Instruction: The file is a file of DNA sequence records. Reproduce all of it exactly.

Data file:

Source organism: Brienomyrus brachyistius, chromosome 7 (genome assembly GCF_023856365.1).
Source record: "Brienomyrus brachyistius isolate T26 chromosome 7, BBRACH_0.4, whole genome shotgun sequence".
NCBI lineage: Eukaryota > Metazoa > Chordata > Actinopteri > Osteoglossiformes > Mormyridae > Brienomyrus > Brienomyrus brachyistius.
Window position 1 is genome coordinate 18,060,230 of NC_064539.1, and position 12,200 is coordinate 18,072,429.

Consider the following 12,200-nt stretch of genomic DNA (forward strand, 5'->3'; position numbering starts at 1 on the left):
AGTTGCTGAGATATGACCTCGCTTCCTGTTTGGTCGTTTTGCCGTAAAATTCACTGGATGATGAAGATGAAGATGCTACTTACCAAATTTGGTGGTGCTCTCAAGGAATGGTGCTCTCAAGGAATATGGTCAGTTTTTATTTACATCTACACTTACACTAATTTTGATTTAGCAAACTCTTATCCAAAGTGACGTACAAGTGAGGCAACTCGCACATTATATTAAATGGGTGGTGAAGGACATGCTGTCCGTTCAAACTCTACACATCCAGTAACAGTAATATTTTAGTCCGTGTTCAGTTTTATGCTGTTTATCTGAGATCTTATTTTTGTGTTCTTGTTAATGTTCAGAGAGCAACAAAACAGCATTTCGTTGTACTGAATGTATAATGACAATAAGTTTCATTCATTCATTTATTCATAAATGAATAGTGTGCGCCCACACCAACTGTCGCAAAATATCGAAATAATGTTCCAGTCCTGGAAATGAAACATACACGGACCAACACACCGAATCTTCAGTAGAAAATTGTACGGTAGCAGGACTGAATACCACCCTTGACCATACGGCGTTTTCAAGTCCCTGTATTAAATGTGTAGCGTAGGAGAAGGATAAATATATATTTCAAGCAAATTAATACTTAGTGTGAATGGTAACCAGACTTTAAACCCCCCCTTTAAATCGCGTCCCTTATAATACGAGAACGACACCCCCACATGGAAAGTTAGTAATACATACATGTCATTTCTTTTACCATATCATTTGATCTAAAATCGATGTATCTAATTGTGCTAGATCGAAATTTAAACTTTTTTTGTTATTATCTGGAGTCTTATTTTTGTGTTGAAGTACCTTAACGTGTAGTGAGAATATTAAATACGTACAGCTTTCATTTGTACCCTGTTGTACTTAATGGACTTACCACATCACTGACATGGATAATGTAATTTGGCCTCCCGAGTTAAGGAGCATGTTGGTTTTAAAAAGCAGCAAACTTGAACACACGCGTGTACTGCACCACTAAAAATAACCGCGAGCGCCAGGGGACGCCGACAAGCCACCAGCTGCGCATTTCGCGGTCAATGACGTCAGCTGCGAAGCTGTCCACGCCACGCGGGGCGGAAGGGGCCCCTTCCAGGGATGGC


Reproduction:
Source organism: Brienomyrus brachyistius, chromosome 7 (genome assembly GCF_023856365.1).
Source record: "Brienomyrus brachyistius isolate T26 chromosome 7, BBRACH_0.4, whole genome shotgun sequence".
NCBI lineage: Eukaryota > Metazoa > Chordata > Actinopteri > Osteoglossiformes > Mormyridae > Brienomyrus > Brienomyrus brachyistius.
Window position 1 is genome coordinate 18,060,230 of NC_064539.1, and position 12,200 is coordinate 18,072,429.

Consider the following 12,200-nt stretch of genomic DNA (forward strand, 5'->3'; position numbering starts at 1 on the left):
AGTTGCTGAGATATGACCTCGCTTCCTGTTTGGTCGTTTTGCCGTAAAATTCACTGGATGATGAAGATGAAGATGCTACTTACCAAATTTGGTGGTGCTCTCAAGGAATGGTGCTCTCAAGGAATATGGTCAGTTTTTATTTACATCTACACTTACACTAATTTTGATTTAGCAAACTCTTATCCAAAGTGACGTACAAGTGAGGCAACTCGCACATTATATTAAATGGGTGGTGAAGGACATGCTGTCCGTTCAAACTCTACACATCCAGTAACAGTAATATTTTAGTCCGTGTTCAGTTTTATGCTGTTTATCTGAGATCTTATTTTTGTGTTCTTGTTAATGTTCAGAGAGCAACAAAACAGCATTTCGTTGTACTGAATGTATAATGACAATAAGTTTCATTCATTCATTTATTCATAAATGAATAGTGTGCGCCCACACCAACTGTCGCAAAATATCGAAATAATGTTCCAGTCCTGGAAATGAAACATACACGGACCAACACACCGAATCTTCAGTAGAAAATTGTACGGTAGCAGGACTGAATACCACCCTTGACCATACGGCGTTTTCAAGTCCCTGTATTAAATGTGTAGCGTAGGAGAAGGATAAATATATATTTCAAGCAAATTAATACTTAGTGTGAATGGTAACCAGACTTTAAACCCCCCCTTTAAATCGCGTCCCTTATAATACGAGAACGACACCCCCACATGGAAAGTTAGTAATACATACATGTCATTTCTTTTACCATATCATTTGATCTAAAATCGATGTATCTAATTGTGCTAGATCGAAATTTAAACTTTTTTTGTTATTATCTGGAGTCTTATTTTTGTGTTGAAGTACCTTAACGTGTAGTGAGAATATTAAATACGTACAGCTTTCATTTGTACCCTGTTGTACTTAATGGACTTACCACATCACTGACATGGATAATGTAATTTGGCCTCCCGAGTTAAGGAGCATGTTGGTTTTAAAAAGCAGCAAACTTGAACACACGCGTGTACTGCACCACTAAAAATAACCGCGAGCGCCAGGGGACGCCGACAAGCCACCAGCTGCGCATTTCGCGGTCAATGACGTCAGCTGCGAAGCTGTCCACGCCACGCGGGGCGGAAGGGGCCCCTTCCAGGGATGGC